In the original Teenage Mutant Ninja Turtles (1990) film, the turtles facial expressions were cable operated with all the motors, servos etc housed in the shell. In this movie, thanks to a larger budget, the animatronics were much smaller and lighter and were built into the face itself.
Due to backlash from parents over the darker and more violent tone of the first Teenage Mutant Ninja Turtles (1990) movie, the producers decided to not allow the Turtles to use their weapons for almost the entirety of this film.
When the Turtles first encounter Tokka & Rahzar, Michaelangelo asks, "Didn't we see these guys on WrestleMania?" In fact, Kevin Nash (Super Shredder) would later appear at five WrestleMania events, including defending his World Wrestling Federation Championship at WrestleMania XI (1995).
Starting in this film, Paige Turco takes over the role of April O'Neil. Turco bares more a resemblance to the character as she's seen in the original Mirage comic book. The original Teenage Mutant Ninja Turtles (1990) actress, Judith Hoag, was never even approached about the idea of reprising her role from the first movie, and she blames it on her own personal complaining - particularly about the six-day schedule and the amount of violence in the movie.
The abandoned subway station, which serves as the Turtles' new lair, is based on the real life "City Hall" Station of the former Interborough Rapid Transit company in New York City. Although the station itself is decommissioned, the track on which it is located is still active.
In the original comic story, the ooze was made by stranded aliens called the Utroms through a front company called TCRI (Techno Cosmic Research Institute). Since the final script did not include the Utroms, the company was changed to TGRI (Techno-Global Research Industries).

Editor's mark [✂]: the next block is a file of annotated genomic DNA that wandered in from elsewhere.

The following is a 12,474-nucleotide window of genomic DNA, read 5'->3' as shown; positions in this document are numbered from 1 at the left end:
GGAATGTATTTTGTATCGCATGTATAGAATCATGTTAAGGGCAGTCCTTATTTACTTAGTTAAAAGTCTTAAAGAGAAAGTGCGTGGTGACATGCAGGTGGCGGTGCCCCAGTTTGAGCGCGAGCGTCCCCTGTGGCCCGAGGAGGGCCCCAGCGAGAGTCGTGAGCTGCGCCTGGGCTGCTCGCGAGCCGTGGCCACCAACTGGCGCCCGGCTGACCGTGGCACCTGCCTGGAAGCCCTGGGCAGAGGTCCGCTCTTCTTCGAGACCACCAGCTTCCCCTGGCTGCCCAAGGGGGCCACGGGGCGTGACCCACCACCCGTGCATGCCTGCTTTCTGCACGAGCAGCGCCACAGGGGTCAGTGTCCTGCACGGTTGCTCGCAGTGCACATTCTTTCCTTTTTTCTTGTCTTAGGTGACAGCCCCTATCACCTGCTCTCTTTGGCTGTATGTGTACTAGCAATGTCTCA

Eastman and Laird both felt that the Shredder should not appear in the second movie. Laird even planned a scene where a garbage man found Shredder's helmet, crushed and twisted which would have been a subtle enough way to refer to his ambiguous fate from the first film and set the scene for his appearance in a third TMNT movie. However, the producers wanted the movie to be closer to the cartoon and therefore decided to have Shredder return in this movie instead.
One main concern that creators Kevin Eastman and Peter Laird had was that the second (and any subsequent) movie stay as much away from the cartoon show, and as close to the original black and white comics as possible, as the first movie did. They felt that there was plenty of material in the black and white books to form the basis for another good movie.
Kevin Eastman and Peter Laird didn't want to see Bebop and Rocksteady, or Krang, or any of the other goofy characters from the cartoon show in this and any subsequent movie. However, the studio wanted Bebop and Rocksteady to appear, but since both co-creators were still not in favor of it, Tokka and Rahzar were created.
One possible approach co-creators Kevin Eastman and Peter Laird had for the second movie was to use some of the elements in TMNT issue #2 (the Baxter Stockman/mousers story). The Stockman/mousers tale is pretty straightforward, and could've been lifted from the book with little alterations (though they would have to find another assistant for Stockman, as in the movie April already has a different job). Eastman and Laird also wanted to include the Rat King who they felt could be a really neat, visually arresting character on film, and could have some interesting interactions with him, Splinter, and the mousers.